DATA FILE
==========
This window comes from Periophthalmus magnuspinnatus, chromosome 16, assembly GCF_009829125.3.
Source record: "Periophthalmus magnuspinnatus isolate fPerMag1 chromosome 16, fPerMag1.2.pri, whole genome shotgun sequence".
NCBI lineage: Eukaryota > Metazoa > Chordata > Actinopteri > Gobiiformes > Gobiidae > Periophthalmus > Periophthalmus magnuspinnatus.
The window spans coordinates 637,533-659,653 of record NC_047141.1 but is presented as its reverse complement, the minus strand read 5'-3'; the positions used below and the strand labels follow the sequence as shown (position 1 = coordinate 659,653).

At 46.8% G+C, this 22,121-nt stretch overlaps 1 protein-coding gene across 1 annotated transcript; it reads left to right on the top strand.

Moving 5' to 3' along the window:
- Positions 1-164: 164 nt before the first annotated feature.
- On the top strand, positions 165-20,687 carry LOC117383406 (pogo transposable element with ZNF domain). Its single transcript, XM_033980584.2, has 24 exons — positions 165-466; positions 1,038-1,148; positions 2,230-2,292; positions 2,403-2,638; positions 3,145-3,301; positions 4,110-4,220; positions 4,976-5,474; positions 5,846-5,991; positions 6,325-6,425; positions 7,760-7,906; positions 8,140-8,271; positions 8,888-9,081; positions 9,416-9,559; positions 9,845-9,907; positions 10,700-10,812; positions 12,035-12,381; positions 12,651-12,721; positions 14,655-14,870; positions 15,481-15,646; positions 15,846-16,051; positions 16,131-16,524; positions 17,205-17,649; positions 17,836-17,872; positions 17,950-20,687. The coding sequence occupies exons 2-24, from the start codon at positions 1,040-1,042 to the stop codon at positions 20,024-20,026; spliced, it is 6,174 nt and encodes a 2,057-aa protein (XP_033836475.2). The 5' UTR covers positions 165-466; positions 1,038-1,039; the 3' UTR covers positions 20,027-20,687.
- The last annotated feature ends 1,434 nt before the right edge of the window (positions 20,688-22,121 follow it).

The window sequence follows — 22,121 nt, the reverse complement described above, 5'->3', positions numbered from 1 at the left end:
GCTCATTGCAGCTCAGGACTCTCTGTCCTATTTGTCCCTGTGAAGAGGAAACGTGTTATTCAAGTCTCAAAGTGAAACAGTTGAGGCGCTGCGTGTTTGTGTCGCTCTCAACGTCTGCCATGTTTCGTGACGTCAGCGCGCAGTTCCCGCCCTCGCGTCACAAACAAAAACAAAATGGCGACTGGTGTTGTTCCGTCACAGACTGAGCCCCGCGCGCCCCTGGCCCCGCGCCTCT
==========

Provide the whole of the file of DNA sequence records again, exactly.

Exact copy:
This window comes from Periophthalmus magnuspinnatus, chromosome 16, assembly GCF_009829125.3.
Source record: "Periophthalmus magnuspinnatus isolate fPerMag1 chromosome 16, fPerMag1.2.pri, whole genome shotgun sequence".
NCBI lineage: Eukaryota > Metazoa > Chordata > Actinopteri > Gobiiformes > Gobiidae > Periophthalmus > Periophthalmus magnuspinnatus.
The window spans coordinates 637,533-659,653 of record NC_047141.1 but is presented as its reverse complement, the minus strand read 5'-3'; the positions used below and the strand labels follow the sequence as shown (position 1 = coordinate 659,653).

At 46.8% G+C, this 22,121-nt stretch overlaps 1 protein-coding gene across 1 annotated transcript; it reads left to right on the top strand.

Moving 5' to 3' along the window:
- Positions 1-164: 164 nt before the first annotated feature.
- On the top strand, positions 165-20,687 carry LOC117383406 (pogo transposable element with ZNF domain). Its single transcript, XM_033980584.2, has 24 exons — positions 165-466; positions 1,038-1,148; positions 2,230-2,292; positions 2,403-2,638; positions 3,145-3,301; positions 4,110-4,220; positions 4,976-5,474; positions 5,846-5,991; positions 6,325-6,425; positions 7,760-7,906; positions 8,140-8,271; positions 8,888-9,081; positions 9,416-9,559; positions 9,845-9,907; positions 10,700-10,812; positions 12,035-12,381; positions 12,651-12,721; positions 14,655-14,870; positions 15,481-15,646; positions 15,846-16,051; positions 16,131-16,524; positions 17,205-17,649; positions 17,836-17,872; positions 17,950-20,687. The coding sequence occupies exons 2-24, from the start codon at positions 1,040-1,042 to the stop codon at positions 20,024-20,026; spliced, it is 6,174 nt and encodes a 2,057-aa protein (XP_033836475.2). The 5' UTR covers positions 165-466; positions 1,038-1,039; the 3' UTR covers positions 20,027-20,687.
- The last annotated feature ends 1,434 nt before the right edge of the window (positions 20,688-22,121 follow it).

The window sequence follows — 22,121 nt, the reverse complement described above, 5'->3', positions numbered from 1 at the left end:
GCTCATTGCAGCTCAGGACTCTCTGTCCTATTTGTCCCTGTGAAGAGGAAACGTGTTATTCAAGTCTCAAAGTGAAACAGTTGAGGCGCTGCGTGTTTGTGTCGCTCTCAACGTCTGCCATGTTTCGTGACGTCAGCGCGCAGTTCCCGCCCTCGCGTCACAAACAAAAACAAAATGGCGACTGGTGTTGTTCCGTCACAGACTGAGCCCCGCGCGCCCCTGGCCCCGCGCCTCT